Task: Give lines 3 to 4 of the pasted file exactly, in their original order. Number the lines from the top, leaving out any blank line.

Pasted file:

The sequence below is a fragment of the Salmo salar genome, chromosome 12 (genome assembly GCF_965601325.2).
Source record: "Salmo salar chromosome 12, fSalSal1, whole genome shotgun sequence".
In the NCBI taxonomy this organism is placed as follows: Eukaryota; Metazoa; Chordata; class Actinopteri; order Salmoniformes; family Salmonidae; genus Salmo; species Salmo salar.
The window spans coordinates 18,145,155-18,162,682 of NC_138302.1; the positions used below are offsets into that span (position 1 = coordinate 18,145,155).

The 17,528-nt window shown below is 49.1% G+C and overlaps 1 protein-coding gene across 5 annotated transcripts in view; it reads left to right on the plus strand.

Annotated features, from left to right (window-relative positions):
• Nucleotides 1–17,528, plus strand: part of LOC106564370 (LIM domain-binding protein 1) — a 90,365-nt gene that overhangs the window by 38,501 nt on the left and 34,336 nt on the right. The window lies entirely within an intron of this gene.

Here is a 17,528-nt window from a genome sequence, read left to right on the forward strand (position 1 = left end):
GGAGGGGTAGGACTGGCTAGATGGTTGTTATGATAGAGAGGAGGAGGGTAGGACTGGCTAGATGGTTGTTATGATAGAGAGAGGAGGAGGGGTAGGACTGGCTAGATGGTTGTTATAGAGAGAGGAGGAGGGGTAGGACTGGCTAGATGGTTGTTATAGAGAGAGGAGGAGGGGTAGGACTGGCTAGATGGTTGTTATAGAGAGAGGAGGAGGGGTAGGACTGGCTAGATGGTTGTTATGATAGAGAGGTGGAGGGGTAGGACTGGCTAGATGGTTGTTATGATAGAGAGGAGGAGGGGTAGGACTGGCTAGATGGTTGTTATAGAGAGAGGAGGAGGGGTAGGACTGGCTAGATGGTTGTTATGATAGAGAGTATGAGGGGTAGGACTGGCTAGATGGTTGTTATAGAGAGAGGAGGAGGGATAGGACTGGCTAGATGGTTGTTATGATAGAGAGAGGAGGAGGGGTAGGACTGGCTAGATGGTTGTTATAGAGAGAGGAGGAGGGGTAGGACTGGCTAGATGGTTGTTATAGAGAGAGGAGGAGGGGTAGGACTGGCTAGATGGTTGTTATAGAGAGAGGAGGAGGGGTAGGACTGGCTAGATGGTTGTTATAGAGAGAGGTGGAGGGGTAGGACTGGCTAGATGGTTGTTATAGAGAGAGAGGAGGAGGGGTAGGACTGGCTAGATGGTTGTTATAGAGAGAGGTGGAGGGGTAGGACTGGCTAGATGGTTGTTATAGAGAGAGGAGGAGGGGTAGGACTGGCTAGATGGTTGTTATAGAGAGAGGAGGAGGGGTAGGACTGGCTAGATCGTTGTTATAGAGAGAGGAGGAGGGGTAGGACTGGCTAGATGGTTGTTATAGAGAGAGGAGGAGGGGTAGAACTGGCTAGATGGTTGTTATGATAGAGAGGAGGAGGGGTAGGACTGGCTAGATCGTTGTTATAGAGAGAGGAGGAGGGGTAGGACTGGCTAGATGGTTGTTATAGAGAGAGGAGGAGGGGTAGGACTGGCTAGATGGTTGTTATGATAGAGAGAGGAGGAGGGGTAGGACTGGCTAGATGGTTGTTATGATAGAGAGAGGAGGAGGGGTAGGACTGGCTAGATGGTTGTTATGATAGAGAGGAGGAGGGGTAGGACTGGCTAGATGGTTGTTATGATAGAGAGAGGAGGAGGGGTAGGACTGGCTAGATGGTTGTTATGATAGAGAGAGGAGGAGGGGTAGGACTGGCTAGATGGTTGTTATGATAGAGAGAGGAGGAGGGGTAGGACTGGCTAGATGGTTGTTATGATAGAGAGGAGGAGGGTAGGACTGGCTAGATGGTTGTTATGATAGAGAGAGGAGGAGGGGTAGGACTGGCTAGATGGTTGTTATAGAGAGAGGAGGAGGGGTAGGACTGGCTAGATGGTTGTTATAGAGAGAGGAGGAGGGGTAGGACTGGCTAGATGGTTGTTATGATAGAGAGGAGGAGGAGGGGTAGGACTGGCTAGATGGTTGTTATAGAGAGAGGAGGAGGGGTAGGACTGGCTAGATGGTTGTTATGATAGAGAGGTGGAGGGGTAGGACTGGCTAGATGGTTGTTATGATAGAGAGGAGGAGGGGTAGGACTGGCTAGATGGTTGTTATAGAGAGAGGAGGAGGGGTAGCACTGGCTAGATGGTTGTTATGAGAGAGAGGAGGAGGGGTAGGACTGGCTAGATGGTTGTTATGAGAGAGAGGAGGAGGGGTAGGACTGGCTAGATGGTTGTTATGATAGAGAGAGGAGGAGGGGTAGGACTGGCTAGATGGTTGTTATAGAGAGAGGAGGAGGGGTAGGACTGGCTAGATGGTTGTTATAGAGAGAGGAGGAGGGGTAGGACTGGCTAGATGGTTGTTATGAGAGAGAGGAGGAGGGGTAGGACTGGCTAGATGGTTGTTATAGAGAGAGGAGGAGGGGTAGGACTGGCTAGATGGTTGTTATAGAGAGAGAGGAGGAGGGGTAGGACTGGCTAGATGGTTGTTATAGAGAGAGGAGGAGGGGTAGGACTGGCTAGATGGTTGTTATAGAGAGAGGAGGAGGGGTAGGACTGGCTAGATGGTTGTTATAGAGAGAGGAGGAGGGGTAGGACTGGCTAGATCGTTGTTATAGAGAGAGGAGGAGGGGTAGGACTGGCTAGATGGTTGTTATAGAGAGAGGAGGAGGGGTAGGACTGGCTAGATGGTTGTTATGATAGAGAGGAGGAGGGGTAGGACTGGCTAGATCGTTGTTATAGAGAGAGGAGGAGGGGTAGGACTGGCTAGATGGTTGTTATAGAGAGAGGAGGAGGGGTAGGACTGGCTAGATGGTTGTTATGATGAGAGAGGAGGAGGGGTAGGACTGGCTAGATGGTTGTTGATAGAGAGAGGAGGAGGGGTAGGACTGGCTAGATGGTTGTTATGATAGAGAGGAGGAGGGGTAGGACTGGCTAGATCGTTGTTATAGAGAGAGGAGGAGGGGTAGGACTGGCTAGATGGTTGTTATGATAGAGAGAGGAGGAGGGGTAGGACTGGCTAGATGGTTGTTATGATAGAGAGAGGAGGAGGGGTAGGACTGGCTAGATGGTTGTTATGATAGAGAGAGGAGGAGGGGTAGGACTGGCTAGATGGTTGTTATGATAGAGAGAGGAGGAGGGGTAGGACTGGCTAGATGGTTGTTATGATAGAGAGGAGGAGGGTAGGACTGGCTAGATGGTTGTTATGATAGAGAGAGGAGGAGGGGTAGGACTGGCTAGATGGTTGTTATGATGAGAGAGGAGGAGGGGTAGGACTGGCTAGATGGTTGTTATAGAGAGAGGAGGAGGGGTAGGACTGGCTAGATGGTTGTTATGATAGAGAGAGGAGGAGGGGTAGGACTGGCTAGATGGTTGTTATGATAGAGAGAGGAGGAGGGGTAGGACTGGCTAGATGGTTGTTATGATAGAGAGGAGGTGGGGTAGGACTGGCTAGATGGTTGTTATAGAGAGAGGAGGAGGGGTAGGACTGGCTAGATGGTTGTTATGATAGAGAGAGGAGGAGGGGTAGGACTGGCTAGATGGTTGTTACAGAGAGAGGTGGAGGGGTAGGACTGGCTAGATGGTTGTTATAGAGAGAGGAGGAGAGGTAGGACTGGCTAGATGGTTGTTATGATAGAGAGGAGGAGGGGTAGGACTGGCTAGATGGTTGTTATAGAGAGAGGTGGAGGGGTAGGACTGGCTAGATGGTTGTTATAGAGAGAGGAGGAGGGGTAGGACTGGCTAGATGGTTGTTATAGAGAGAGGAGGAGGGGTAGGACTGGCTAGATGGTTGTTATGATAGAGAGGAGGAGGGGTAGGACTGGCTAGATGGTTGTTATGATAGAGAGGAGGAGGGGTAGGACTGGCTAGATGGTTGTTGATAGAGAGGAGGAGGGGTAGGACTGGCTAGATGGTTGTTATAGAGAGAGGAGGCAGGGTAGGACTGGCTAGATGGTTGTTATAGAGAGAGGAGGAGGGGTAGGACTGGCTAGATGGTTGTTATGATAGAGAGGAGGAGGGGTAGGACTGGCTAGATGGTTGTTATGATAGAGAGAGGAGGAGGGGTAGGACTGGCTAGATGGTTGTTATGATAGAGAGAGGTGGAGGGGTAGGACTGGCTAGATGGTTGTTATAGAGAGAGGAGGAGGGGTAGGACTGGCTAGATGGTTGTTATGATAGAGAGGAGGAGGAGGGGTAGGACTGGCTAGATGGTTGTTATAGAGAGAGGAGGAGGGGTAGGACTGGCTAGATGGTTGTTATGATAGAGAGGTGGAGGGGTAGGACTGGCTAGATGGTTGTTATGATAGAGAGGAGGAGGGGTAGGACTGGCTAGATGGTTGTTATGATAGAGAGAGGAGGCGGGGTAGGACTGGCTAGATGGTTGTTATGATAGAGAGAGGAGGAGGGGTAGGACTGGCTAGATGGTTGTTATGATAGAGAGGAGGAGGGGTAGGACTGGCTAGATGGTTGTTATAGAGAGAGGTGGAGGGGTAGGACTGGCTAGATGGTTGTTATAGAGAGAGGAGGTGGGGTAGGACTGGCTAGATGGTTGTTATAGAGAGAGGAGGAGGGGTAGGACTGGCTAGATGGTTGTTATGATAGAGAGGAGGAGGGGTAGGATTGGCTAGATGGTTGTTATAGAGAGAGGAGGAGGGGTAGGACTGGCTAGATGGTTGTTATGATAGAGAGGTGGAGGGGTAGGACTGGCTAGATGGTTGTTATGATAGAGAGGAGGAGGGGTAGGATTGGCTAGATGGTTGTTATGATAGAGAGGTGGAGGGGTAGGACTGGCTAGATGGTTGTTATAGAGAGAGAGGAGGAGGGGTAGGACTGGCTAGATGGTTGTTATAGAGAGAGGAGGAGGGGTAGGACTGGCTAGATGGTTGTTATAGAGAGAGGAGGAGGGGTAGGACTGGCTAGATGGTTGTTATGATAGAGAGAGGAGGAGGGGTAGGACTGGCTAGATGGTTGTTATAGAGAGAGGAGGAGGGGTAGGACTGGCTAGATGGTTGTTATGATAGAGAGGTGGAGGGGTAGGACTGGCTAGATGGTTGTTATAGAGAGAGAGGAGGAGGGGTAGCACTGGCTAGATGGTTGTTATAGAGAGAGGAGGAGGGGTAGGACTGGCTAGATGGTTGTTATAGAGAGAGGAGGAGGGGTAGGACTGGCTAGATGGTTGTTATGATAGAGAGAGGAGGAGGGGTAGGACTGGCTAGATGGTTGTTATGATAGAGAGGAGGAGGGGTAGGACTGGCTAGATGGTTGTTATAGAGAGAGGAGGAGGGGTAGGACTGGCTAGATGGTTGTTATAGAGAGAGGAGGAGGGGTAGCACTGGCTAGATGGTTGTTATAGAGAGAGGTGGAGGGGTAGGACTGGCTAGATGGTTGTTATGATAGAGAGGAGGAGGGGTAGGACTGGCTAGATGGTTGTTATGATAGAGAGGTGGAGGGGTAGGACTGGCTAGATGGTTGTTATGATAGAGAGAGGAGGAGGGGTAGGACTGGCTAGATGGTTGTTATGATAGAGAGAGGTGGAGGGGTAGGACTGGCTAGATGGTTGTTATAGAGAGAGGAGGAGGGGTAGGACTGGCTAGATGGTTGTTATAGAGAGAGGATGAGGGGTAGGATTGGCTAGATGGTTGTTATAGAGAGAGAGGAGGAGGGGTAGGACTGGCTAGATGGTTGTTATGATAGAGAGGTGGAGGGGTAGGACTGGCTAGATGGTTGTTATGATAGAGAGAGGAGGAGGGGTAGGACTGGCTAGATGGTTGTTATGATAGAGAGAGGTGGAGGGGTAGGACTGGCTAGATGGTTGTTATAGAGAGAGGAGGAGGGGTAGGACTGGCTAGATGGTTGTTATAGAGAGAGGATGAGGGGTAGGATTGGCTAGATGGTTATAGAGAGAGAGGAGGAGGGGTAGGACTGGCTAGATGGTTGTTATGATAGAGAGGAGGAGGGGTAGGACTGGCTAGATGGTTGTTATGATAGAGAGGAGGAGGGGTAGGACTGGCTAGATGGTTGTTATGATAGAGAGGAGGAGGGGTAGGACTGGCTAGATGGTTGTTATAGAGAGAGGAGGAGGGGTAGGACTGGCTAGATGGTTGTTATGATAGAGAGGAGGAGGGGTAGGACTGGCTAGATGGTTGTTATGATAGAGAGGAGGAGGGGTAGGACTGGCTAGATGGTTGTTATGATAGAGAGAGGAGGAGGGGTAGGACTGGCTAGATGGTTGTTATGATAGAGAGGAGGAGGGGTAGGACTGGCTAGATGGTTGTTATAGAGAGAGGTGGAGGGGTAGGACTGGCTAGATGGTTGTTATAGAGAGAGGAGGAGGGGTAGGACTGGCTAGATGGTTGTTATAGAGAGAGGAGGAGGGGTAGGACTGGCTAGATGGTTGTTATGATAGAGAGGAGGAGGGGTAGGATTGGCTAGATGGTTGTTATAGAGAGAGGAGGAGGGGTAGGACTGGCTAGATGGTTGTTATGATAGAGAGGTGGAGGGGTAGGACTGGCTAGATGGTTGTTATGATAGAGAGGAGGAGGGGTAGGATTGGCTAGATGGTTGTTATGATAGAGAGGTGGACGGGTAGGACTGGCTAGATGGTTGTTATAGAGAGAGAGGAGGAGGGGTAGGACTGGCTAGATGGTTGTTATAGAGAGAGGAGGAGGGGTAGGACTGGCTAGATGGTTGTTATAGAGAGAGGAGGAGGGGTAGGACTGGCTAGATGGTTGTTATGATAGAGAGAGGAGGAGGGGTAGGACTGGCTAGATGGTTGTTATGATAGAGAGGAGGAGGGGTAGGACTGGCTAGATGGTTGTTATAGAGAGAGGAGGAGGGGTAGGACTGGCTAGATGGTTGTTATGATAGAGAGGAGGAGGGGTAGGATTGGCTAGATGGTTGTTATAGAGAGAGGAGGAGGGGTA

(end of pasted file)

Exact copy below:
In the NCBI taxonomy this organism is placed as follows: Eukaryota; Metazoa; Chordata; class Actinopteri; order Salmoniformes; family Salmonidae; genus Salmo; species Salmo salar.
The window spans coordinates 18,145,155-18,162,682 of NC_138302.1; the positions used below are offsets into that span (position 1 = coordinate 18,145,155).